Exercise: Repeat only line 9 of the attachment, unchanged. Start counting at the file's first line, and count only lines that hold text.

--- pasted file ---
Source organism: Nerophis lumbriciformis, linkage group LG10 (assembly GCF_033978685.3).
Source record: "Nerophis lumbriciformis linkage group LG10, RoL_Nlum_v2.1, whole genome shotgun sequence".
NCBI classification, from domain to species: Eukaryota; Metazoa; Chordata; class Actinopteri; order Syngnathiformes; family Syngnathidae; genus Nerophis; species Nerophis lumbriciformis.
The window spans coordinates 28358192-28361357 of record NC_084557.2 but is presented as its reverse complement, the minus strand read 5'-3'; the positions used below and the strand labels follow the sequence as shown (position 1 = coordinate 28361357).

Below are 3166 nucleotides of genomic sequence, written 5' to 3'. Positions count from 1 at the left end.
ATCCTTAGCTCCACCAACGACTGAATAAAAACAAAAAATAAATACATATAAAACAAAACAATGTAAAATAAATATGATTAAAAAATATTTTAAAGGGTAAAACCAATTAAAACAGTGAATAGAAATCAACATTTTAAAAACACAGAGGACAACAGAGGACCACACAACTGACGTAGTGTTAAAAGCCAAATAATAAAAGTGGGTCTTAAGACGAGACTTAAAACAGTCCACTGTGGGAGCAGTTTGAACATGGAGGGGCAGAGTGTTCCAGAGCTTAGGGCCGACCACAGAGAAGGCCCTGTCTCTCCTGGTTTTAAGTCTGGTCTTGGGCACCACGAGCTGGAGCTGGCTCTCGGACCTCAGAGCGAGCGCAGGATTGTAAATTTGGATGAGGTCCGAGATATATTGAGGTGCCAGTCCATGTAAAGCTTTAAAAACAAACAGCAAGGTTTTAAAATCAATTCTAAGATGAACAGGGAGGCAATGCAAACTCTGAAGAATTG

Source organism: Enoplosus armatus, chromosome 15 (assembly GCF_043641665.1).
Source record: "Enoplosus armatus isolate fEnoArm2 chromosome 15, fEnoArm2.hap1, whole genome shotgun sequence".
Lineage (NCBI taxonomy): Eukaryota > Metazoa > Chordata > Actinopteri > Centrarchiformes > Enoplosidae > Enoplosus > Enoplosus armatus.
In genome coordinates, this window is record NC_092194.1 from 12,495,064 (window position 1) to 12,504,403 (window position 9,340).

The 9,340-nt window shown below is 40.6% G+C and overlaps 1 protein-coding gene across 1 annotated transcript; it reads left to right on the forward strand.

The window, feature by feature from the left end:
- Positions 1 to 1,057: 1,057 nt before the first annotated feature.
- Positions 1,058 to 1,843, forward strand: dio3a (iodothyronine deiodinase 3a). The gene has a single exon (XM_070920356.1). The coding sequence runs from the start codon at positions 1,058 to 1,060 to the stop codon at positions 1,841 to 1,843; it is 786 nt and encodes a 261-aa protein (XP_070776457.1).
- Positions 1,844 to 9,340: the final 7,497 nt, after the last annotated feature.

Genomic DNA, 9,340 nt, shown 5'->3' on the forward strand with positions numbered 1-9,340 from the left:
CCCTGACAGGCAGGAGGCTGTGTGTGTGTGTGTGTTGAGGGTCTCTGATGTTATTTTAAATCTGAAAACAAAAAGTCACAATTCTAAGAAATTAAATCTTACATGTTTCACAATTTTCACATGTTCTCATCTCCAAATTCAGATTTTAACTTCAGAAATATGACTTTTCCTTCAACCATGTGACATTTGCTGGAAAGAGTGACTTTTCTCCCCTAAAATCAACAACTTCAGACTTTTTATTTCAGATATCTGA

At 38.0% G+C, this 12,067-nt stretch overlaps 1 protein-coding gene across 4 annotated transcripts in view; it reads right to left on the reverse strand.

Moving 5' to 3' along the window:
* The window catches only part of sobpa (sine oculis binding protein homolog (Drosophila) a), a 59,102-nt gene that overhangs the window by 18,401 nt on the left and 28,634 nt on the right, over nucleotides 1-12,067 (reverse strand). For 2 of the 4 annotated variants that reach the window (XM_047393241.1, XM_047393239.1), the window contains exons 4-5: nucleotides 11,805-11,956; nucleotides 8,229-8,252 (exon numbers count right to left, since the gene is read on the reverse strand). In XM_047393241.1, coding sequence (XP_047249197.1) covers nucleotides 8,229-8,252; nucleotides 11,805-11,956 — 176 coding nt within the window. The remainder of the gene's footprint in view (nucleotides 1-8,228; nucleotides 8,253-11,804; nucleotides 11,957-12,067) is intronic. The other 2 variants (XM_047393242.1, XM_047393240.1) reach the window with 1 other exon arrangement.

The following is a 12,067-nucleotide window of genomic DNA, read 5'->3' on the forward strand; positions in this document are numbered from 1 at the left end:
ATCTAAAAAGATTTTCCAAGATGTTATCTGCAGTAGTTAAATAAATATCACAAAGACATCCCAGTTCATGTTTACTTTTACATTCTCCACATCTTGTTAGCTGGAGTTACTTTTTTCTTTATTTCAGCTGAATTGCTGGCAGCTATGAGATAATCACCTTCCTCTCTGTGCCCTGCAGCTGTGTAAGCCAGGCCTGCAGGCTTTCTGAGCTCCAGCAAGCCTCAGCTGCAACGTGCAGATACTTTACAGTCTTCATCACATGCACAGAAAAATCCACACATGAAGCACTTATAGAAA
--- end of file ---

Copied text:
Lineage (NCBI taxonomy): Eukaryota > Metazoa > Chordata > Actinopteri > Centrarchiformes > Enoplosidae > Enoplosus > Enoplosus armatus.